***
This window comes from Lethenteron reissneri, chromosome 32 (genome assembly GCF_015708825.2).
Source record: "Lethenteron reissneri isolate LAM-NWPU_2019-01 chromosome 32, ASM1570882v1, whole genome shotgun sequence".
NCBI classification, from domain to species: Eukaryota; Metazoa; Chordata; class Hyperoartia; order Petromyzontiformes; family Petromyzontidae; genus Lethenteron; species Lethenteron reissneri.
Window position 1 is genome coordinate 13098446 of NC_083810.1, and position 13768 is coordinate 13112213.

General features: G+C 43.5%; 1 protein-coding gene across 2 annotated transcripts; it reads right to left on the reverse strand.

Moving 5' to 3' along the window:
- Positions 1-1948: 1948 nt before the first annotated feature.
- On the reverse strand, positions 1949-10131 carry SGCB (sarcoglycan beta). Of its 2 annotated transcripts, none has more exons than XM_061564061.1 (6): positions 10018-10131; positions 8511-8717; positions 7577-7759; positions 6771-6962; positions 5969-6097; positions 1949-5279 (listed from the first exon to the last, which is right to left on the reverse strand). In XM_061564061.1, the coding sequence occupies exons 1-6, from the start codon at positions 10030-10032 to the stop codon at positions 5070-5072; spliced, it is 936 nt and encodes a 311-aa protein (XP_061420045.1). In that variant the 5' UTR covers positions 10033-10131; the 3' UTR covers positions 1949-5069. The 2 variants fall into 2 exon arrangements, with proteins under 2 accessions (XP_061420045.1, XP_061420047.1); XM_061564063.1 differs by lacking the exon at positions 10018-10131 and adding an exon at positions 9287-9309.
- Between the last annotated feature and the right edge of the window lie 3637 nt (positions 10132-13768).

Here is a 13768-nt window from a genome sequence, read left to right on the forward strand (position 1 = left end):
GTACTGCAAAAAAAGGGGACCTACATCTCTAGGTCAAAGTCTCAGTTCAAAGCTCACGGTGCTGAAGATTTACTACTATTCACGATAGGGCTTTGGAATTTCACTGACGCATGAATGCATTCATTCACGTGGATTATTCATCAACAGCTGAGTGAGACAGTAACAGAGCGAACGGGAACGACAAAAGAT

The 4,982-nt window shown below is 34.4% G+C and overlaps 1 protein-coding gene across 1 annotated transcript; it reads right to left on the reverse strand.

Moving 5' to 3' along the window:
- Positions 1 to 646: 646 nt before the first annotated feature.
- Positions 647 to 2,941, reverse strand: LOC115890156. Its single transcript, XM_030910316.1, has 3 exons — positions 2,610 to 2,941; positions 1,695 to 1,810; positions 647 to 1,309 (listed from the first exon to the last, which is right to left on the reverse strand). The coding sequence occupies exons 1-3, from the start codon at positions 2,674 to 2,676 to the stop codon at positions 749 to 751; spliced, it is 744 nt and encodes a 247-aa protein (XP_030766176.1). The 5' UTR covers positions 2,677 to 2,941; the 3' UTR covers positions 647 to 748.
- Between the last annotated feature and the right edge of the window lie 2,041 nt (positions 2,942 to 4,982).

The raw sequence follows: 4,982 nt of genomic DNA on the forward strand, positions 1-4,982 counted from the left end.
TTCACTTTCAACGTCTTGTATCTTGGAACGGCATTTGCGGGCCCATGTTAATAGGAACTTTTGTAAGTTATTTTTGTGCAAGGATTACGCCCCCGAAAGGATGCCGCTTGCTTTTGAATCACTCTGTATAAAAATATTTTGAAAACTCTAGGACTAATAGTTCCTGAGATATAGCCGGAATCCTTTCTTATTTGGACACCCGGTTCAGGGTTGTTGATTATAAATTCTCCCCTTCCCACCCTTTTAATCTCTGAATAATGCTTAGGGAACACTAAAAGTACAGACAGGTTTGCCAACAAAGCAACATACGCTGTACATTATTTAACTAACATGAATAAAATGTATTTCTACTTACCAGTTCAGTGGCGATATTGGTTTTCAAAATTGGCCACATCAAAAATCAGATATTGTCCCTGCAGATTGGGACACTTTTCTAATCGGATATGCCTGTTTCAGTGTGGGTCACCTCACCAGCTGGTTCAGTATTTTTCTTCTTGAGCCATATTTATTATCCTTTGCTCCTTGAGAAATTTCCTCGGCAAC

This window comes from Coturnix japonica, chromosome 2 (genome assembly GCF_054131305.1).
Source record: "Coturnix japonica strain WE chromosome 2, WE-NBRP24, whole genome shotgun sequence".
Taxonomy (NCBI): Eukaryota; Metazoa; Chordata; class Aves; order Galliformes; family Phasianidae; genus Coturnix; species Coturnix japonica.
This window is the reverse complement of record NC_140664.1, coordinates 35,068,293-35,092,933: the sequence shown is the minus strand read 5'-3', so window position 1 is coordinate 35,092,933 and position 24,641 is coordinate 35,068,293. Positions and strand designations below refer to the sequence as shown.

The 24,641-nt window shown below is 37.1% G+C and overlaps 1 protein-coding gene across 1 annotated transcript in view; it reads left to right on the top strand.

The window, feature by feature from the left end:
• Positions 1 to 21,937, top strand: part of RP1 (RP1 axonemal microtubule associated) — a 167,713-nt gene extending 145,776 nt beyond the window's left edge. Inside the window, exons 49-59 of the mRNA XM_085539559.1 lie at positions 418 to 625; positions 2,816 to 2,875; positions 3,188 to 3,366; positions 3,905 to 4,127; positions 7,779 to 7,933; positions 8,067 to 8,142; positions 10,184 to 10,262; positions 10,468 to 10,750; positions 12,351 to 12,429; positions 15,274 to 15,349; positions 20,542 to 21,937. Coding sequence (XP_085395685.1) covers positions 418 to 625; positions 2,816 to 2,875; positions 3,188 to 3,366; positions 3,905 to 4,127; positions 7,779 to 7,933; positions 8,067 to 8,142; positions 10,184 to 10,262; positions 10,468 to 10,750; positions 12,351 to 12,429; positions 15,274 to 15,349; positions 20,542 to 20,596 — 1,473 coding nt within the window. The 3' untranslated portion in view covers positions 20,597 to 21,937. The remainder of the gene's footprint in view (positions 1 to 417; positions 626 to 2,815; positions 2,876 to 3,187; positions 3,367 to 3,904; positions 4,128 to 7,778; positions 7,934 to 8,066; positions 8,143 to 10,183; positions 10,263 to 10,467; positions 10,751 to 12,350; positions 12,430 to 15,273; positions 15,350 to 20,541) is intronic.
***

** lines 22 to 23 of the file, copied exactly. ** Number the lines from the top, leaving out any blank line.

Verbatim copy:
This window is the reverse complement of record NC_140664.1, coordinates 35,068,293-35,092,933: the sequence shown is the minus strand read 5'-3', so window position 1 is coordinate 35,092,933 and position 24,641 is coordinate 35,068,293. Positions and strand designations below refer to the sequence as shown.

The 24,641-nt window shown below is 37.1% G+C and overlaps 1 protein-coding gene across 1 annotated transcript in view; it reads left to right on the top strand.